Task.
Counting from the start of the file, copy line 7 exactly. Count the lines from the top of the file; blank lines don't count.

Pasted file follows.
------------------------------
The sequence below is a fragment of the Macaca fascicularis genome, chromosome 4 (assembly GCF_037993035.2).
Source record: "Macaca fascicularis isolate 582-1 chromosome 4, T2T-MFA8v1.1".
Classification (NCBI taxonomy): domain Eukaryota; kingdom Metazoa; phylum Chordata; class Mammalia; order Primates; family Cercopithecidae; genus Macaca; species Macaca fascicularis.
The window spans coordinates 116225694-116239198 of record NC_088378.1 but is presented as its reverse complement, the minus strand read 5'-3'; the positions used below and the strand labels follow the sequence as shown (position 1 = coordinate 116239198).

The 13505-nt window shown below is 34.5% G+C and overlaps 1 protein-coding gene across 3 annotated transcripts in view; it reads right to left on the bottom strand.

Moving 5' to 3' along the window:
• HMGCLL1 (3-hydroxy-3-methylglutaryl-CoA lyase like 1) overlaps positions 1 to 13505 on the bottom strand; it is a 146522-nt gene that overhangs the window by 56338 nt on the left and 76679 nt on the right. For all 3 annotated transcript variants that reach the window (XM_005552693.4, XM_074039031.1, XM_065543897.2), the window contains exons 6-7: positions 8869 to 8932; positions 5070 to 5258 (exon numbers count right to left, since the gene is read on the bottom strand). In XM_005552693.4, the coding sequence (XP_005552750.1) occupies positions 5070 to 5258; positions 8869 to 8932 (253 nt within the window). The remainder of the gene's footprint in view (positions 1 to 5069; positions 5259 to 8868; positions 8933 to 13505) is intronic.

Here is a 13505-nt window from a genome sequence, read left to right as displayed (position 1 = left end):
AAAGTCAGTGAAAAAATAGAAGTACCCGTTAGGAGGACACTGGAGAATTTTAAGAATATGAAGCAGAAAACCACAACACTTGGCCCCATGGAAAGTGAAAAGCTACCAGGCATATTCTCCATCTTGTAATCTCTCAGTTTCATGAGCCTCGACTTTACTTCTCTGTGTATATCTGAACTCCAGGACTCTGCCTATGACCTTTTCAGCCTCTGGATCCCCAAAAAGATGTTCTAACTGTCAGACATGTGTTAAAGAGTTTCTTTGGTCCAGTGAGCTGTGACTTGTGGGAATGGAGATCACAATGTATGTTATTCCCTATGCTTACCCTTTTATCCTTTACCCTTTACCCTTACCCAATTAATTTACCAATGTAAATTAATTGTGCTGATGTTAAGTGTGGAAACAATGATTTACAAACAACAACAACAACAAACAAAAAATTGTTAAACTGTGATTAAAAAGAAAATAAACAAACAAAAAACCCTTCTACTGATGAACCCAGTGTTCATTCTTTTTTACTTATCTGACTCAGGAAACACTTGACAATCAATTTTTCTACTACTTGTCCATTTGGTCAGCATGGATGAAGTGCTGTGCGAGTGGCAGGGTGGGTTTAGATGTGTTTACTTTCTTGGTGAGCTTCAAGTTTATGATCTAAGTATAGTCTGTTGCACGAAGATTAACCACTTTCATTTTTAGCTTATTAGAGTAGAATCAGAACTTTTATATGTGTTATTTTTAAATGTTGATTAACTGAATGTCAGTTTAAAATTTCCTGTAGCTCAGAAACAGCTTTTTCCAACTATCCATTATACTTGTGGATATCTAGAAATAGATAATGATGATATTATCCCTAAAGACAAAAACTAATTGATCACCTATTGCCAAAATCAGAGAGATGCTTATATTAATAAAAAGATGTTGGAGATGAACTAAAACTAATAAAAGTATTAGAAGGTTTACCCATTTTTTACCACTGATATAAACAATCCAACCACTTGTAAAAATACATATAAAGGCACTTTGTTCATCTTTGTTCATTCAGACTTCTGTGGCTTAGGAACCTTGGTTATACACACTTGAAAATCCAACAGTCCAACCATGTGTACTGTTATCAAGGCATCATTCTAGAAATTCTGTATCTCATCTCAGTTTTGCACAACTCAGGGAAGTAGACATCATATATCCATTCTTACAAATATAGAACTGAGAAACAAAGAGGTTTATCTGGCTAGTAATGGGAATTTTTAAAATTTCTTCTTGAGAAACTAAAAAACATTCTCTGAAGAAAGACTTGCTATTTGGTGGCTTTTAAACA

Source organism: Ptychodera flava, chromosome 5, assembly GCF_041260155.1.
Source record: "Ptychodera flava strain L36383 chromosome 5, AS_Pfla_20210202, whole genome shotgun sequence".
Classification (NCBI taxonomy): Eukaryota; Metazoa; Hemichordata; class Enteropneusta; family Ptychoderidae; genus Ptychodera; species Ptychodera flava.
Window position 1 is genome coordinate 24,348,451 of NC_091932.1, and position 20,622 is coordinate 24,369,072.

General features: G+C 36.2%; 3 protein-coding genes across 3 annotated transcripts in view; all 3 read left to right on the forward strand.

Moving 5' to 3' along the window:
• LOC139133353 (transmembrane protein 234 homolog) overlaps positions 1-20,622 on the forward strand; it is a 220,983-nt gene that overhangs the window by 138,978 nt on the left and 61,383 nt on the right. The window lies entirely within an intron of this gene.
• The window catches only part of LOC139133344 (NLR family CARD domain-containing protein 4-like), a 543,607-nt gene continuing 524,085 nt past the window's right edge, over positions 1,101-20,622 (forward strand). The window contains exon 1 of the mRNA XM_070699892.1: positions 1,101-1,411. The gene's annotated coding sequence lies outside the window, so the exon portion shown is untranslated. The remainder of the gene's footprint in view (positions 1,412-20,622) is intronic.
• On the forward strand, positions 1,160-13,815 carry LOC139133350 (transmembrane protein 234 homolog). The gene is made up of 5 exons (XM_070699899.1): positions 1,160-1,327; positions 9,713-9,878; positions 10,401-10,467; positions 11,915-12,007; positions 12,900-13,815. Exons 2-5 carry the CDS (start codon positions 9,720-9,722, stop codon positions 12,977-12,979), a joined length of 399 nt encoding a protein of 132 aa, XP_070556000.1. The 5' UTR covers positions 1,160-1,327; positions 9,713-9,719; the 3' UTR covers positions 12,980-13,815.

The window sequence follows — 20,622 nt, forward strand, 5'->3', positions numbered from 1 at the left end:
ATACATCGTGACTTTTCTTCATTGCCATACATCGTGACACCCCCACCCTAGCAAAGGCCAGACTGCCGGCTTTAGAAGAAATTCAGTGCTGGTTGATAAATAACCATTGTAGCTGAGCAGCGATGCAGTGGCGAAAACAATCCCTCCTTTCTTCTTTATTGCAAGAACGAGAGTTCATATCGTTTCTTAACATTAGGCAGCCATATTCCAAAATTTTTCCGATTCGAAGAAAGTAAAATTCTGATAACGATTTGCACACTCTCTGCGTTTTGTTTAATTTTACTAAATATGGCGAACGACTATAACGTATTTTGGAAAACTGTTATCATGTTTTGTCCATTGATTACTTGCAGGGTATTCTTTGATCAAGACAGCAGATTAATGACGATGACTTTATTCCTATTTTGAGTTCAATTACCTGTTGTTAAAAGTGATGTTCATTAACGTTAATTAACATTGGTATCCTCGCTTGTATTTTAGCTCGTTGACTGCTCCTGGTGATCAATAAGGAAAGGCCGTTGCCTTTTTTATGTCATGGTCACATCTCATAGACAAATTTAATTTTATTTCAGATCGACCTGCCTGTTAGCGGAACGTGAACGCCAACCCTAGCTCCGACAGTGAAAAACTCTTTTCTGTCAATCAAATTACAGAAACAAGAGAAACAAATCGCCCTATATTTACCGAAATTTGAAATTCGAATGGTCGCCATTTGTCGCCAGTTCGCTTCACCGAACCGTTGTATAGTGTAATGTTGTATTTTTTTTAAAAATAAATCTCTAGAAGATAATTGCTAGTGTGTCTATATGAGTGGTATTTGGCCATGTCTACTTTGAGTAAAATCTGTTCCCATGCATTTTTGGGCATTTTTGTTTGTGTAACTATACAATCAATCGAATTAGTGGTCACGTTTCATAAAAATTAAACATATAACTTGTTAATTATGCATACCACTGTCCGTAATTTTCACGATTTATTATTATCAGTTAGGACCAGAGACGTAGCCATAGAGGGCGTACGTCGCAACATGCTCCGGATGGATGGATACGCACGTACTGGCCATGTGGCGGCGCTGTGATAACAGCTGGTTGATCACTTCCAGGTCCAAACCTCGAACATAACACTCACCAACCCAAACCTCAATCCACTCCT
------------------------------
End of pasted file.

• HMGCLL1 (3-hydroxy-3-methylglutaryl-CoA lyase like 1) overlaps positions 1 to 13505 on the bottom strand; it is a 146522-nt gene that overhangs the window by 56338 nt on the left and 76679 nt on the right. For all 3 annotated transcript variants that reach the window (XM_005552693.4, XM_074039031.1, XM_065543897.2), the window contains exons 6-7: positions 8869 to 8932; positions 5070 to 5258 (exon numbers count right to left, since the gene is read on the bottom strand). In XM_005552693.4, the coding sequence (XP_005552750.1) occupies positions 5070 to 5258; positions 8869 to 8932 (253 nt within the window). The remainder of the gene's footprint in view (positions 1 to 5069; positions 5259 to 8868; positions 8933 to 13505) is intronic.